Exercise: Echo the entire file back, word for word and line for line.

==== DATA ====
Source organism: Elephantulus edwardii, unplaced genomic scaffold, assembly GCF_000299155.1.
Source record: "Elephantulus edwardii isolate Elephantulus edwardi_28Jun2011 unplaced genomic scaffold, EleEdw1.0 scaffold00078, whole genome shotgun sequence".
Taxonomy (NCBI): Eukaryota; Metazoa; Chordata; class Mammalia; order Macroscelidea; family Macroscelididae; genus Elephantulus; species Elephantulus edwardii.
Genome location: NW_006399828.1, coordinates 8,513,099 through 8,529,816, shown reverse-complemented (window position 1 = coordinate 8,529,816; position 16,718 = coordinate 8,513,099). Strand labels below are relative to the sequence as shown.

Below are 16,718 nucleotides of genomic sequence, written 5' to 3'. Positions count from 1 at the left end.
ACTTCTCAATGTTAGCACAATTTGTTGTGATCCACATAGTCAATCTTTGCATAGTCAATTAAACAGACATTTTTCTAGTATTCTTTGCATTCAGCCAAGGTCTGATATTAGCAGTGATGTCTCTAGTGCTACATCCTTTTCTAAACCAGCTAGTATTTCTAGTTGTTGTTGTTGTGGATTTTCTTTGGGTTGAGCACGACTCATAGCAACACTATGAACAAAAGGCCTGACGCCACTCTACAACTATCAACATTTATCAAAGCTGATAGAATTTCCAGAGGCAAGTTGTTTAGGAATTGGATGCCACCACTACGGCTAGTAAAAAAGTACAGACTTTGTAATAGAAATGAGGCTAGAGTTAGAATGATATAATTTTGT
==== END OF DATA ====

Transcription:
Source organism: Elephantulus edwardii, unplaced genomic scaffold, assembly GCF_000299155.1.
Source record: "Elephantulus edwardii isolate Elephantulus edwardi_28Jun2011 unplaced genomic scaffold, EleEdw1.0 scaffold00078, whole genome shotgun sequence".
Taxonomy (NCBI): Eukaryota; Metazoa; Chordata; class Mammalia; order Macroscelidea; family Macroscelididae; genus Elephantulus; species Elephantulus edwardii.
Genome location: NW_006399828.1, coordinates 8,513,099 through 8,529,816, shown reverse-complemented (window position 1 = coordinate 8,529,816; position 16,718 = coordinate 8,513,099). Strand labels below are relative to the sequence as shown.

Below are 16,718 nucleotides of genomic sequence, written 5' to 3'. Positions count from 1 at the left end.
ACTTCTCAATGTTAGCACAATTTGTTGTGATCCACATAGTCAATCTTTGCATAGTCAATTAAACAGACATTTTTCTAGTATTCTTTGCATTCAGCCAAGGTCTGATATTAGCAGTGATGTCTCTAGTGCTACATCCTTTTCTAAACCAGCTAGTATTTCTAGTTGTTGTTGTTGTGGATTTTCTTTGGGTTGAGCACGACTCATAGCAACACTATGAACAAAAGGCCTGACGCCACTCTACAACTATCAACATTTATCAAAGCTGATAGAATTTCCAGAGGCAAGTTGTTTAGGAATTGGATGCCACCACTACGGCTAGTAAAAAAGTACAGACTTTGTAATAGAAATGAGGCTAGAGTTAGAATGATATAATTTTGT